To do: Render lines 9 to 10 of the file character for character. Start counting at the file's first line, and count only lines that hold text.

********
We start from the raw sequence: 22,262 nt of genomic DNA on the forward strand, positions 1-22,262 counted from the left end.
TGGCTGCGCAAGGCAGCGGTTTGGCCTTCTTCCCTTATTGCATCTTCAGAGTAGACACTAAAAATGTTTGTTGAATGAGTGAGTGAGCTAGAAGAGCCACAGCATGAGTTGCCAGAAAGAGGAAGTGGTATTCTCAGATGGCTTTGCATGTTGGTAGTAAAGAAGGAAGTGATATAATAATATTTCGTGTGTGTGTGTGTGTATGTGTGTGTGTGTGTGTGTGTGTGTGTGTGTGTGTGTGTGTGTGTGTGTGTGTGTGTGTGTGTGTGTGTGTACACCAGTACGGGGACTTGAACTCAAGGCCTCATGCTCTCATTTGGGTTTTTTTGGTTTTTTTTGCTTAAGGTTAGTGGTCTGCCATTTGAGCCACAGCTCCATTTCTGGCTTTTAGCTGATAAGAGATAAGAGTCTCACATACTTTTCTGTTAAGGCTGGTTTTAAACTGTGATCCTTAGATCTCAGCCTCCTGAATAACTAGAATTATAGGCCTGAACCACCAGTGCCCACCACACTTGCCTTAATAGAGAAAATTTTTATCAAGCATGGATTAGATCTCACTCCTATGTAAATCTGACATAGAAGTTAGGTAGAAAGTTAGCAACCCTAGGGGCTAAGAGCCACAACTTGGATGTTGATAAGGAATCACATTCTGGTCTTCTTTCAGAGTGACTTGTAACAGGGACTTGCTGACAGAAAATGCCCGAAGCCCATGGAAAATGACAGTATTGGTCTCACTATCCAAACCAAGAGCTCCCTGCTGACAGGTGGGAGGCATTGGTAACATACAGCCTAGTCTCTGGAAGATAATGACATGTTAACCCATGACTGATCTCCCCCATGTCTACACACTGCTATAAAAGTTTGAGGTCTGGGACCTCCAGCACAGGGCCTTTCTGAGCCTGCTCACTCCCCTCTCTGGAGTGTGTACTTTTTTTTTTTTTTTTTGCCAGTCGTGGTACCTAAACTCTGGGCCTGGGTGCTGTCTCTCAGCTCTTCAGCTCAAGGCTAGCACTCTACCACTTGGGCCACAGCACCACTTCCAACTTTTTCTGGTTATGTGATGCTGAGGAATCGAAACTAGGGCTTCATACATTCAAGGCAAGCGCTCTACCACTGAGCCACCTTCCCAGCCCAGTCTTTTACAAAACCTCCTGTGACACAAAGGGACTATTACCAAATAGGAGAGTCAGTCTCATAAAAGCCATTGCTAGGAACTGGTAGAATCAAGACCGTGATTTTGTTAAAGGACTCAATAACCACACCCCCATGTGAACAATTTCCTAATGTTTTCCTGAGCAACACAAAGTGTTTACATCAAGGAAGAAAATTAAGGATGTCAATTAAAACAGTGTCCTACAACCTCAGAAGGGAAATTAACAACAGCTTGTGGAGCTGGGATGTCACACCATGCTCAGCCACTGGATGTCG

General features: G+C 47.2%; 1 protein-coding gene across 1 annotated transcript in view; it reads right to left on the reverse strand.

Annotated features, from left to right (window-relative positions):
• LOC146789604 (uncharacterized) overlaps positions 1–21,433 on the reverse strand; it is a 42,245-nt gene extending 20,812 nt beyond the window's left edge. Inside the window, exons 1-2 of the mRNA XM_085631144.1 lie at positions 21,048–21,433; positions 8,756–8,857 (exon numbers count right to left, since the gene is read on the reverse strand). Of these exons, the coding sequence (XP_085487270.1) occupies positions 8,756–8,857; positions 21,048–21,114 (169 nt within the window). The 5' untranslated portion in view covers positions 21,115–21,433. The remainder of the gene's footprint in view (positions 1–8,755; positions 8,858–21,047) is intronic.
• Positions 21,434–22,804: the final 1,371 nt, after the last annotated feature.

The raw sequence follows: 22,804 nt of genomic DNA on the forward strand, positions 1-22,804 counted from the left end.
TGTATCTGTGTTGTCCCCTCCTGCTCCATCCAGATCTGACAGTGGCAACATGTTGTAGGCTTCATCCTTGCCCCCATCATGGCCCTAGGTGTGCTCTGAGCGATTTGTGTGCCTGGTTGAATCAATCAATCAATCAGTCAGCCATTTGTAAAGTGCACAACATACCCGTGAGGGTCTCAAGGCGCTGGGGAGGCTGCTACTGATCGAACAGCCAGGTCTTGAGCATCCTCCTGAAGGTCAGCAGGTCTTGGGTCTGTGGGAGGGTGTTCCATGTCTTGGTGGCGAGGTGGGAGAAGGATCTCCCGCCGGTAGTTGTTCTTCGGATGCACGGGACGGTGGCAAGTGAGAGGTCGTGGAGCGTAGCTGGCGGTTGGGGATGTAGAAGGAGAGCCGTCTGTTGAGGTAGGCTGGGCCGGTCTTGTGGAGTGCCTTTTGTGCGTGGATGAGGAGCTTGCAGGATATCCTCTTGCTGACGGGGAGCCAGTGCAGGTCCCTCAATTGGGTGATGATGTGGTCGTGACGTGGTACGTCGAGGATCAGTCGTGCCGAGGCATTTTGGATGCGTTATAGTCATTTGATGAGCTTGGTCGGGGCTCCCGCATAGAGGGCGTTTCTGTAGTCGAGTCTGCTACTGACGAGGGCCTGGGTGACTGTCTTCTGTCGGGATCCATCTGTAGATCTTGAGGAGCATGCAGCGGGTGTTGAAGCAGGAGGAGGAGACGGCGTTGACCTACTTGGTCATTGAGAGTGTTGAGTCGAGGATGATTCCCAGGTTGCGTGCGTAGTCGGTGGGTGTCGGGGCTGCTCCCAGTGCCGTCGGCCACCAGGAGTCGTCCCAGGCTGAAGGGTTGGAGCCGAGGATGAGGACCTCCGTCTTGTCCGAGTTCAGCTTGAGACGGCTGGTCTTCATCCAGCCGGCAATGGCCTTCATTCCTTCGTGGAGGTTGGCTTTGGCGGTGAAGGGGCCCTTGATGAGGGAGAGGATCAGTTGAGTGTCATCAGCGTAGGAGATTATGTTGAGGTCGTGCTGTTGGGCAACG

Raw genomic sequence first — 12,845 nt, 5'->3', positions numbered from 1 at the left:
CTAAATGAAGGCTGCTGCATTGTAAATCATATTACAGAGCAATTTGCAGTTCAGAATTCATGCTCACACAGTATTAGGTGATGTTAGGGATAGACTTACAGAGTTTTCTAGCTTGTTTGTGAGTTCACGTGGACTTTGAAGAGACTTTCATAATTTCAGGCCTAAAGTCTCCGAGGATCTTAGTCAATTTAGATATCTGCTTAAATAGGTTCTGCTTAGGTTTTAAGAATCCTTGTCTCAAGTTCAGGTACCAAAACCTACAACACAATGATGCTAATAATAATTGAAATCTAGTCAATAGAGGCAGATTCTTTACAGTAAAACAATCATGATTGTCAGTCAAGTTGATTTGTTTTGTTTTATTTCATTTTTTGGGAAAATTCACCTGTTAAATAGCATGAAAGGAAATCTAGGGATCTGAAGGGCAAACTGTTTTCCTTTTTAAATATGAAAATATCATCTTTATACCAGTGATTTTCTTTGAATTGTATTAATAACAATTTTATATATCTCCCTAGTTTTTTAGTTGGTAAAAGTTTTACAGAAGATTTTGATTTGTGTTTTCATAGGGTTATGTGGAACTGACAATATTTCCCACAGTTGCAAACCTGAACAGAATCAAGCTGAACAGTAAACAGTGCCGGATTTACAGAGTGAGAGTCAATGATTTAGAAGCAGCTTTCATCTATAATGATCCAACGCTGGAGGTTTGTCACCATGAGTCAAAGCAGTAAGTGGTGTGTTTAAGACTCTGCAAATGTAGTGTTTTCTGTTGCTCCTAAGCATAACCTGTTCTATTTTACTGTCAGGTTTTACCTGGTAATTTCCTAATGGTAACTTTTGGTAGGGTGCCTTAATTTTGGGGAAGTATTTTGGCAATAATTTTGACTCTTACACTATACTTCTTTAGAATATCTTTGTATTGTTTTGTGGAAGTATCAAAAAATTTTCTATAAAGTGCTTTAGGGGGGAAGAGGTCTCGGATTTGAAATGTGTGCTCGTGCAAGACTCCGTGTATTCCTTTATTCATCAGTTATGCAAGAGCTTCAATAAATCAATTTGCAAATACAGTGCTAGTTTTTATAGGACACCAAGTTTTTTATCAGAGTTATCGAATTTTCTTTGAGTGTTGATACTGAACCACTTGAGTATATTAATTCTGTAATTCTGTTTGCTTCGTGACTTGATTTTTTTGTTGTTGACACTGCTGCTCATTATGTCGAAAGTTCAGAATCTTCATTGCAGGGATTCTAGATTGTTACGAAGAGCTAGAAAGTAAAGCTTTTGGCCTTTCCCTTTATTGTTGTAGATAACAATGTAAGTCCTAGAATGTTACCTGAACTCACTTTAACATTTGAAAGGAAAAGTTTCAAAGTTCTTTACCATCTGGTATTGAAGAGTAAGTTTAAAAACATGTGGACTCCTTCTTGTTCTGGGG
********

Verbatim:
Raw genomic sequence first — 12,845 nt, 5'->3', positions numbered from 1 at the left:
CTAAATGAAGGCTGCTGCATTGTAAATCATATTACAGAGCAATTTGCAGTTCAGAATTCATGCTCACACAGTATTAGGTGATGTTAGGGATAGACTTACAGAGTTTTCTAGCTTGTTTGTGAGTTCACGTGGACTTTGAAGAGACTTTCATAATTTCAGGCCTAAAGTCTCCGAGGATCTTAGTCAATTTAGATATCTGCTTAAATAGGTTCTGCTTAGGTTTTAAGAATCCTTGTCTCAAGTTCAGGTACCAAAACCTACAACACAATGATGCTAATAATAATTGAAATCTAGTCAATAGAGGCAGATTCTTTACAGTAAAACAATCATGATTGTCAGTCAAGTTGATTTGTTTTGTTTTATTTCATTTTTTGGGAAAATTCACCTGTTAAATAGCATGAAAGGAAATCTAGGGATCTGAAGGGCAAACTGTTTTCCTTTTTAAATATGAAAATATCATCTTTATACCAGTGATTTTCTTTGAATTGTATTAATAACAATTTTATATATCTCCCTAGTTTTTTAGTTGGTAAAAGTTTTACAGAAGATTTTGATTTGTGTTTTCATAGGGTTATGTGGAACTGACAATATTTCCCACAGTTGCAAACCTGAACAGAATCAAGCTGAACAGTAAACAGTGCCGGATTTACAGAGTGAGAGTCAATGATTTAGAAGCAGCTTTCATCTATAATGATCCAACGCTGGAGGTTTGTCACCATGAGTCAAAGCAGTAAGTGGTGTGTTTAAGACTCTGCAAATGTAGTGTTTTCTGTTGCTCCTAAGCATAACCTGTTCTATTTTACTGTCAGGTTTTACCTGGTAATTTCCTAATGGTAACTTTTGGTAGGGTGCCTTAATTTTGGGGAAGTATTTTGGCAATAATTTTGACTCTTACACTATACTTCTTTAGAATATCTTTGTATTGTTTTGTGGAAGTATCAAAAAATTTTCTATAAAGTGCTTTAGGGGGGAAGAGGTCTCGGATTTGAAATGTGTGCTCGTGCAAGACTCCGTGTATTCCTTTATTCATCAGTTATGCAAGAGCTTCAATAAATCAATTTGCAAATACAGTGCTAGTTTTTATAGGACACCAAGTTTTTTATCAGAGTTATCGAATTTTCTTTGAGTGTTGATACTGAACCACTTGAGTATATTAATTCTGTAATTCTGTTTGCTTCGTGACTTGATTTTTTTGTTGTTGACACTGCTGCTCATTATGTCGAAAGTTCAGAATCTTCATTGCAGGGATTCTAGATTGTTACGAAGAGCTAGAAAGTAAAGCTTTTGGCCTTTCCCTTTATTGTTGTAGATAACAATGTAAGTCCTAGAATGTTACCTGAACTCACTTTAACATTTGAAAGGAAAAGTTTCAAAGTTCTTTACCATCTGGTATTGAAGAGTAAGTTTAAAAACATGTGGACTCCTTCTTGTTCTGGGG